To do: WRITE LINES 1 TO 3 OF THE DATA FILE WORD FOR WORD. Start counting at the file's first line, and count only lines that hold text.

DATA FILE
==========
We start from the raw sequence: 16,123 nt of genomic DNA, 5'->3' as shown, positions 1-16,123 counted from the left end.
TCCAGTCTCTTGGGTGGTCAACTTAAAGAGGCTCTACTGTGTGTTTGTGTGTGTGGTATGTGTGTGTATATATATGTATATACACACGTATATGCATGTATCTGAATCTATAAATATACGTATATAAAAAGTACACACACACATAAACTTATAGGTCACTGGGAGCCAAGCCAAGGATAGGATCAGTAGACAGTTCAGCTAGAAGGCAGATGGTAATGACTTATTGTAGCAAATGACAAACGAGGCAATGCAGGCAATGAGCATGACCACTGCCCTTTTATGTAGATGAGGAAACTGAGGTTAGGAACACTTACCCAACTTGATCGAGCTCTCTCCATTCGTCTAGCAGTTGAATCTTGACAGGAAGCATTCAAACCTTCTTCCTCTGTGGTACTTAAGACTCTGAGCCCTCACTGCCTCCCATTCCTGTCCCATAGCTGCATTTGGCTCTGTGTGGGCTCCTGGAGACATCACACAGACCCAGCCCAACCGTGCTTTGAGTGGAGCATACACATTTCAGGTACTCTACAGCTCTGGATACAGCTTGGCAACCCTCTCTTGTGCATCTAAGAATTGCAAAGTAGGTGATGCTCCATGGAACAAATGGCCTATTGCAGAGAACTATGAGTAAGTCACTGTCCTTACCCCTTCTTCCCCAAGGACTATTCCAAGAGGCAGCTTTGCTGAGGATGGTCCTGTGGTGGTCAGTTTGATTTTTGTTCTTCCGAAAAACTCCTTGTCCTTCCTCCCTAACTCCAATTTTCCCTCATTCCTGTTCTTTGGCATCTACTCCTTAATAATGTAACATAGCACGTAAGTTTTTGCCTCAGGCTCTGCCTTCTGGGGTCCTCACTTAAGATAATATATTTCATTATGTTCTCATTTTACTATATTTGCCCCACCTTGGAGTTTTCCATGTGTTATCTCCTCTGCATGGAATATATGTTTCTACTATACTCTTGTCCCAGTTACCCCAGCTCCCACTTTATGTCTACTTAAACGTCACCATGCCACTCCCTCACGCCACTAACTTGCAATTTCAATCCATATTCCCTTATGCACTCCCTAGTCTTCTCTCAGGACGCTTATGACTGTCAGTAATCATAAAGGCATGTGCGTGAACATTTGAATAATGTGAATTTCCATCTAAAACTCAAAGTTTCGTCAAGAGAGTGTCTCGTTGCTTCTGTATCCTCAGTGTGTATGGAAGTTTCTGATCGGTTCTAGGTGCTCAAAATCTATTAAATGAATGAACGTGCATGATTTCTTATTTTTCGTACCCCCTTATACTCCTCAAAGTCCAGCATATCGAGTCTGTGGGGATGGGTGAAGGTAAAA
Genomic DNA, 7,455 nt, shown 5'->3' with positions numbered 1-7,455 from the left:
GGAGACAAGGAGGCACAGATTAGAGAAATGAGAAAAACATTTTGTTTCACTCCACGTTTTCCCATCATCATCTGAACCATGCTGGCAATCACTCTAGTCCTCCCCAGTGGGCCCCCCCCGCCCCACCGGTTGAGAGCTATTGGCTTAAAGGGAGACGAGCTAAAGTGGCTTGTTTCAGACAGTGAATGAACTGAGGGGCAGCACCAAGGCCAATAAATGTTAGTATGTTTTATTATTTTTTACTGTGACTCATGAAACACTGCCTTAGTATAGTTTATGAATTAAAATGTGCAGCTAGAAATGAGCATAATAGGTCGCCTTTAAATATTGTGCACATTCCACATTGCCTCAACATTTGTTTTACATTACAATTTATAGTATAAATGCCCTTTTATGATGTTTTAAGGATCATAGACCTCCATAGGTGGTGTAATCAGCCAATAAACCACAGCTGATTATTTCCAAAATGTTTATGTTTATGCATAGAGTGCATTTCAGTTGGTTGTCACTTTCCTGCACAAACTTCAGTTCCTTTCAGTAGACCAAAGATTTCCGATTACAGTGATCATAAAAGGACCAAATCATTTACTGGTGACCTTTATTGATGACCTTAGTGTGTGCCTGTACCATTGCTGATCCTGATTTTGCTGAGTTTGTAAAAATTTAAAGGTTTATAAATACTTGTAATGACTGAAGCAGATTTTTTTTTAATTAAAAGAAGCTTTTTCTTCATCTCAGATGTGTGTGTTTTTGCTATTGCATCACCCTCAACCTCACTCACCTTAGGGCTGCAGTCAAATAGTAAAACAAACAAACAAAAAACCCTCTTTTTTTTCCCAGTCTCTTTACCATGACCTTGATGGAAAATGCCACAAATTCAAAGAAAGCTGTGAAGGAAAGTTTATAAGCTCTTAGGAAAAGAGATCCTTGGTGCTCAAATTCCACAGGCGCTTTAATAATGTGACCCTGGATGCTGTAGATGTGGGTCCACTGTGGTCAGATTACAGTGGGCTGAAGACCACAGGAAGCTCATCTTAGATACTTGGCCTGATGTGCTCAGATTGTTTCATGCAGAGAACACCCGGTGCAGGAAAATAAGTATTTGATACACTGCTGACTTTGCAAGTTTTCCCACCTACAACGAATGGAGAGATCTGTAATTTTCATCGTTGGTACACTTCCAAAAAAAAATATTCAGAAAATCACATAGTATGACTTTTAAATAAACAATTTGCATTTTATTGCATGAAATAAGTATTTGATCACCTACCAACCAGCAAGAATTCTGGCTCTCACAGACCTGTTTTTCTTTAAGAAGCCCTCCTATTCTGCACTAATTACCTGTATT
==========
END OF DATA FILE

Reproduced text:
We start from the raw sequence: 16,123 nt of genomic DNA, 5'->3' as shown, positions 1-16,123 counted from the left end.
TCCAGTCTCTTGGGTGGTCAACTTAAAGAGGCTCTACTGTGTGTTTGTGTGTGTGGTATGTGTGTGTATATATATGTATATACACACGTATATGCATGTATCTGAATCTATAAATATACGTATATAAAAAGTACACACACACATAAACTTATAGGTCACTGGGAGCCAAGCCAAGGATAGGATCAGTAGACAGTTCAGCTAGAAGGCAGATGGTAATGACTTATTGTAGCAAATGACAAACGAGGCAATGCAGGCAATGAGCATGACCACTGCCCTTTTATGTAGATGAGGAAACTGAGGTTAGGAACACTTACCCAACTTGATCGAGCTCTCTCCATTCGTCTAGCAGTTGAATCTTGACAGGAAGCATTCAAACCTTCTTCCTCTGTGGTACTTAAGACTCTGAGCCCTCACTGCCTCCCATTCCTGTCCCATAGCTGCATTTGGCTCTGTGTGGGCTCCTGGAGACATCACACAGACCCAGCCCAACCGTGCTTTGAGTGGAGCATACACATTTCAGGTACTCTACAGCTCTGGATACAGCTTGGCAACCCTCTCTTGTGCATCTAAGAATTGCAAAGTAGGTGATGCTCCATGGAACAAATGGCCTATTGCAGAGAACTATGAGTAAGTCACTGTCCTTACCCCTTCTTCCCCAAGGACTATTCCAAGAGGCAGCTTTGCTGAGGATGGTCCTGTGGTGGTCAGTTTGATTTTTGTTCTTCCGAAAAACTCCTTGTCCTTCCTCCCTAACTCCAATTTTCCCTCATTCCTGTTCTTTGGCATCTACTCCTTAATAATGTAACATAGCACGTAAGTTTTTGCCTCAGGCTCTGCCTTCTGGGGTCCTCACTTAAGATAATATATTTCATTATGTTCTCATTTTACTATATTTGCCCCACCTTGGAGTTTTCCATGTGTTATCTCCTCTGCATGGAATATATGTTTCTACTATACTCTTGTCCCAGTTACCCCAGCTCCCACTTTATGTCTACTTAAACGTCACCATGCCACTCCCTCACGCCACTAACTTGCAATTTCAATCCATATTCCCTTATGCACTCCCTAGTCTTCTCTCAGGACGCTTATGACTGTCAGTAATCATAAAGGCATGTGCGTGAACATTTGAATAATGTGAATTTCCATCTAAAACTCAAAGTTTCGTCAAGAGAGTGTCTCGTTGCTTCTGTATCCTCAGTGTGTATGGAAGTTTCTGATCGGTTCTAGGTGCTCAAAATCTATTAAATGAATGAACGTGCATGATTTCTTATTTTTCGTACCCCCTTATACTCCTCAAAGTCCAGCATATCGAGTCTGTGGGGATGGGTGAAGGTAAAA
Genomic DNA, 7,455 nt, shown 5'->3' with positions numbered 1-7,455 from the left: